In verses 2-10 we see where Mark describes the Savior’s transfiguration. Though there was an interval of six days, it seems clear that Mark was inspired by the Holy Spirit to give his account of the transfiguration as a prophetic vision of that which our Savior declared in verse one. It is given here as a representation of the coming of the kingdom of God and of Christ’s exaltation and glory as our King. Though they were commanded to say nothing about it at the time, both Peter and John gave very clear accounts of what they had seen later (2 Peter 1:16; 1 John 1:1-3). Mark 9:2-10 is a picture of the glory our great and glorious Savior now has as our exalted Mediator and King.
The days of his sorrow and humiliation are over forever. Our Lord Jesus is crowned with glory now. When the Scripture says here that he was transfigured before these disciples, the word “transfigured” is translated from the word from which we get our word metamorphosis. It means that he changed before their very eyes. Thus, our Lord showed his disciples the glory awaiting him when he had finished his work of redemption. I am not guessing about this. Peter, James, and John, as they watched this, heard Moses and Elijah talking to him about the death he was to accomplish at Jerusalem (Luke 9:29-31). The Savior’s transfiguration “testified beforehand the sufferings of Christ and the glory that should follow” (1 Peter 1:11).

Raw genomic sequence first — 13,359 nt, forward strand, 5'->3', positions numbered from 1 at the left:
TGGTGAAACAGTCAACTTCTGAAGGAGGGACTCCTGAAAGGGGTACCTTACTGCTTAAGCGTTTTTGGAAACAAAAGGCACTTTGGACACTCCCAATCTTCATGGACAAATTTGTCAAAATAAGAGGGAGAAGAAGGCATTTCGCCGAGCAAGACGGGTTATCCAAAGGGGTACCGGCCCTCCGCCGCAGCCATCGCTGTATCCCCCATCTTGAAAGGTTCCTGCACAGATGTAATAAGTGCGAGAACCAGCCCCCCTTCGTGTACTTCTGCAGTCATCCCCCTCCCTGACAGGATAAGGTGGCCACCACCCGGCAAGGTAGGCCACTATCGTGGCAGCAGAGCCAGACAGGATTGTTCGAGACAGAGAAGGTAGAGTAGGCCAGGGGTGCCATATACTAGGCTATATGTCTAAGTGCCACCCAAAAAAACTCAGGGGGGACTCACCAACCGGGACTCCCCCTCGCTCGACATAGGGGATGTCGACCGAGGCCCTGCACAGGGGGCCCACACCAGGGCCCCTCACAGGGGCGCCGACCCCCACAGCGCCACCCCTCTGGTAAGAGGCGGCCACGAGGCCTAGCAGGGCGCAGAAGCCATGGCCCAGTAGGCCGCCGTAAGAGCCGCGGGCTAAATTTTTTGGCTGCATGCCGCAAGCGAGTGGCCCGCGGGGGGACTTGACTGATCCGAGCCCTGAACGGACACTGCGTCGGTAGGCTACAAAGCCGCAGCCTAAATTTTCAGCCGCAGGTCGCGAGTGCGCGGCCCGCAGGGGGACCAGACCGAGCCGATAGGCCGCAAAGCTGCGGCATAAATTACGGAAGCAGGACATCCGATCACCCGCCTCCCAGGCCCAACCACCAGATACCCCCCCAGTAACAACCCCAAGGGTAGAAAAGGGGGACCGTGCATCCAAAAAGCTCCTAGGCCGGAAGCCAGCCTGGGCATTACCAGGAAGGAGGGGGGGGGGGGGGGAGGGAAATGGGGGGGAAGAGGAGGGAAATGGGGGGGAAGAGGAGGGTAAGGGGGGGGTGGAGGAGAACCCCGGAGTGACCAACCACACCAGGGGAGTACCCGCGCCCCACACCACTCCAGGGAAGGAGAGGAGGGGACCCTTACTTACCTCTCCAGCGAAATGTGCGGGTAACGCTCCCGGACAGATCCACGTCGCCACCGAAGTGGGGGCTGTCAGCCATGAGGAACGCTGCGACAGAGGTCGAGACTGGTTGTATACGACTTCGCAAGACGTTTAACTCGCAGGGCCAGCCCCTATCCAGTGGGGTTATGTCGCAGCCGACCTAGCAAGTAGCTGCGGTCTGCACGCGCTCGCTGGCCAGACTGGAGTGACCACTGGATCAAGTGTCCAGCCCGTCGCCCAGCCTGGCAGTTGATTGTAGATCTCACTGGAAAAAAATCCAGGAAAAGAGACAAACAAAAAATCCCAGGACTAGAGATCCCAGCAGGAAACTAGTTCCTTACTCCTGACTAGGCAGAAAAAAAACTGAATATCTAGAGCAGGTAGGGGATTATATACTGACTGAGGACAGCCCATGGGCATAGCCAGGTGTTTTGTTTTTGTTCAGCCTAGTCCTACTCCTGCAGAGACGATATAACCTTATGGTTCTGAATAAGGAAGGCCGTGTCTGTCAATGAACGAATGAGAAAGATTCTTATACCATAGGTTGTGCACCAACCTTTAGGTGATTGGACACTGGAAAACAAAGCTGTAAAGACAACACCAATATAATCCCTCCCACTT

This vision of Christ’s transfiguration was also a gracious pledge of glorious things which are in store for God’s elect (Colossians 3:1-4). Though reviled and persecuted in this world, though despised and hated for the gospel’s sake, there is a day coming when we shall be clothed with majesty, honor, and glory forever (Ephesians 2:7).